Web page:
The present data reveals that the concentration of all inorganic ions in the sediment and water   are variable   from different ponds.   The average values of Ca 2+ , Mg 2+ , Na + , K + , PO 4 -3 and NO 3 +   are presented in Table 1.  

Table 1. Average values of Nutrient concentration in   water and sediment samples

Parameters

P 1

P 2

P 3

P 4

W

S

W

S

W

S

W

S

Calcium (Ca 2+ )

51.21

31.02

14.29

41.25

36.40

27.84

52.09

34.78

Magnesium (Mg + )

18.48

40.08

16.79

48.62

36.11

30.85

48.98

42.12

Sodium (Na + )

0.82

4.18

0.34

2.64

5.26

35.31

6.16

44.13

Potassium (K + )

1.05

13.27

0.72

5.39

0.08

14.71

0.23

18.48

Phosphorous (PO 4 3-)

0.31

14.6

0.26

6.31

0.64

7.58

0.90

9.013

Nitrogen (NO 3 + )

0.26

6.24

0.17

4.29

0.63

0.68

0.77

0.93

Index

P 1 = Lakkavalli pond                W = Water samples

P 2 = Rangenahalli pond             S = Sediment samples

P 3 = Duglapura pond                (Values in mg/kg in sediment)

P 4 = Kadlekere pond                (Values in mg/l in water).

 

The results indicate that the calcium ions show higher concentration in water samples from Lakkvally pond compared to other sampling stations.   Similarly Mg + values   show   higher concentration in sediment at Lakkavally and Rangenahally.   Similarly the other parameters such as Na + and K + , phosphorous and nitrogen   show higher concentrations in sediment than water.  

Distribution of aquatic plants in each pond was determined   to understand the species diversity, abundance and occurrence of rare species.   The presence and absence of species was noted and is presented in Table 2.   In the present study twenty-eight different species of aquatic plants are identified from all the ponds.   But species distribution from each pond is greatly varied, which may be   due the physico-chemical characteristics of water and sediment.   The disturbance from human and domestic activity leads to the loss of macrophytic vegetation.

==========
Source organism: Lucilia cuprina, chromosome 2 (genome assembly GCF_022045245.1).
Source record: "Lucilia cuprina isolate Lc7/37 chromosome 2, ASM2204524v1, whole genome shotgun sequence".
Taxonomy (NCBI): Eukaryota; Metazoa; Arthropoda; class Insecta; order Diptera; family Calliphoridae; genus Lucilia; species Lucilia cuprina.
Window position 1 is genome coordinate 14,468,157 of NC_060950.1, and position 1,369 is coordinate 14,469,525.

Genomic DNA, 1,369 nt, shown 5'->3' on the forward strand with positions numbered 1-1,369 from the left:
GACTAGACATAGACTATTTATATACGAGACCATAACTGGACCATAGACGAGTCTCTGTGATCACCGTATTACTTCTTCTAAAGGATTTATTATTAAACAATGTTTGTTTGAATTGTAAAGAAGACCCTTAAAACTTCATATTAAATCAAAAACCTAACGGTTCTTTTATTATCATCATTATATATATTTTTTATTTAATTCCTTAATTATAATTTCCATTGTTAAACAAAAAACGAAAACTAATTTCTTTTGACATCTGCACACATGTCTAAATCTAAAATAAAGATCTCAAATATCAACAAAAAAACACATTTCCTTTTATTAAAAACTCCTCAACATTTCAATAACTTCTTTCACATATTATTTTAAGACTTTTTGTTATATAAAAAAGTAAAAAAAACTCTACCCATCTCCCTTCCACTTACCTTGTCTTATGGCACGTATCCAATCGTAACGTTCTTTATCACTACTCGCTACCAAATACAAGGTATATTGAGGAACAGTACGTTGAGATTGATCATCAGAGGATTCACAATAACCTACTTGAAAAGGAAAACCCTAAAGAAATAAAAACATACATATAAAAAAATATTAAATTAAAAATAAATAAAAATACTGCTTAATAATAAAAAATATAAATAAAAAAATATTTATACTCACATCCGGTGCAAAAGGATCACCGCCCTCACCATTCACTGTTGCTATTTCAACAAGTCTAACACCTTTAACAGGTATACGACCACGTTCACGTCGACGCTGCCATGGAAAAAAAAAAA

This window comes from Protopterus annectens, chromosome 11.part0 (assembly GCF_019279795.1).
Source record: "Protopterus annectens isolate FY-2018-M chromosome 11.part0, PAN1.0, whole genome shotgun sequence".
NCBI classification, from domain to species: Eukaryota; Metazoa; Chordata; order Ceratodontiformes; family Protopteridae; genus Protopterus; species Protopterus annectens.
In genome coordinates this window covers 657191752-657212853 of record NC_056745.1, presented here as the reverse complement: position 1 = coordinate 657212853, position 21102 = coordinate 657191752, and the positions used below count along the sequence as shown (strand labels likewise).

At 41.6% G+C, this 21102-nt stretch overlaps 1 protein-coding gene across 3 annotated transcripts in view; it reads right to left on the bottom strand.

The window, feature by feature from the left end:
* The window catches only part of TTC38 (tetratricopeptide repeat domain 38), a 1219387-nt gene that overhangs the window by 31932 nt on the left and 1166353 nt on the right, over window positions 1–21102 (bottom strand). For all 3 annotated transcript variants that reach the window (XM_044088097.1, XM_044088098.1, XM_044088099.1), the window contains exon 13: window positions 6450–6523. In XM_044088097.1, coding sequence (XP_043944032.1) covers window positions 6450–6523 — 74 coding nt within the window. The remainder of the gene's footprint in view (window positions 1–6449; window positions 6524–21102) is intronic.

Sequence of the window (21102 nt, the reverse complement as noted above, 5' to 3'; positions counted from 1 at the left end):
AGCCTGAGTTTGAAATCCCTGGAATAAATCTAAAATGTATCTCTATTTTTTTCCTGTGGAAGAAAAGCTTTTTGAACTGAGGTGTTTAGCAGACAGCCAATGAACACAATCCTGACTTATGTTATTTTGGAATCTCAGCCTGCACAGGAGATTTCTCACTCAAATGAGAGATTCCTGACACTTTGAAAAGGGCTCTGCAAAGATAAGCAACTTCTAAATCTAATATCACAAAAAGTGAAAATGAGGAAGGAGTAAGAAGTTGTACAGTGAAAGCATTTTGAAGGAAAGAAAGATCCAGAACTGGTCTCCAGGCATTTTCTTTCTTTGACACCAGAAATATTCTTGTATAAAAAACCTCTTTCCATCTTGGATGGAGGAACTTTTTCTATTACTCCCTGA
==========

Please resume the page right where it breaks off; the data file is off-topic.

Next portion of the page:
Table 2.   Distribution and species diversity of aquatic plants recorded from different ponds

Plant species

P 1

P 2

P 3

P 4

01.

Azolla pinnata

-

+

+

+

02.

Bacopa monnieri L.

-

-

+

-

03.

Ceratophyllum demersum L.

+

+

+

-

04.

Convolulus arvensis

-

-

+

+

05.

Colocasia esculantus (L) fabr.

-

-

-

+

06.

Cyperus rotundus L.

+

+

+

+

07.

Cyperus diffuses Vahl.

-

-

+

+

08.

Hydrilla verticellata (L. F) Royle

-

+

-

+

09.

Ipomea aquatica L. Forsk.

+

+

+

+

10.

Jussiea repens L.

+

+

+

+

11.

Jussiea suffruticosa L.

+

+

-

-

12.

Leersia hexandra Sw.

-

-

-

+

13.

Marsilea minuta

-

-

+

+

14.

Marsilea quadrifolia

-

+

-

-

15.

Monochoria vagenalis Burm.

+

+

+

-

16.

Najas minor All.

+

-

+

+

17.

Nelumbium nucifera Gaertn.

-

+

-

-

18.

Nymphaea nelambo L.

-

-

+

+

19.

Nymphaea stellata Willd.

-

+

-

-

20.

Pteris sp.

+

+

+

+

21.

Pistia stratiotes L.

+

-

-

-

22.

Polygonum glabrum Willd.

+

+

+

+

23.

Polygonum hydropiper L.

-

-

+

+

24.

Sagittaria obtusifolia L.

-

-

-

+

25.

Setaria sp. Beauv.

-

-

+

+

26.

Trapa bispinosa Roxb.

+

+

-

-

27.

Typha angustata L.

+

+

+

+

28.

Zizania aquatica (Wildrice)

-

-

+

+

Index : + = Present,   - = Absent.

It is confirmed that Lakkavally pond   is rich in few aquatic plants such as Ceratophyllum demersum, Jussiea repens, Monochoria vaginalis, Najas minor, pteris, Pista stratiotes and Polygonum sp .   The pond   receives water from surrounding paddy fields and sewage from Lakkavally town. Due to this, the pond has   become highly eutrophic. .   On the other hand, sediment load has increased due to the runoff   from paddy fields. Thus lake depth is slowly reduced, and it supports   rich   semi-aquatic plants such as Cyperus and other grass species.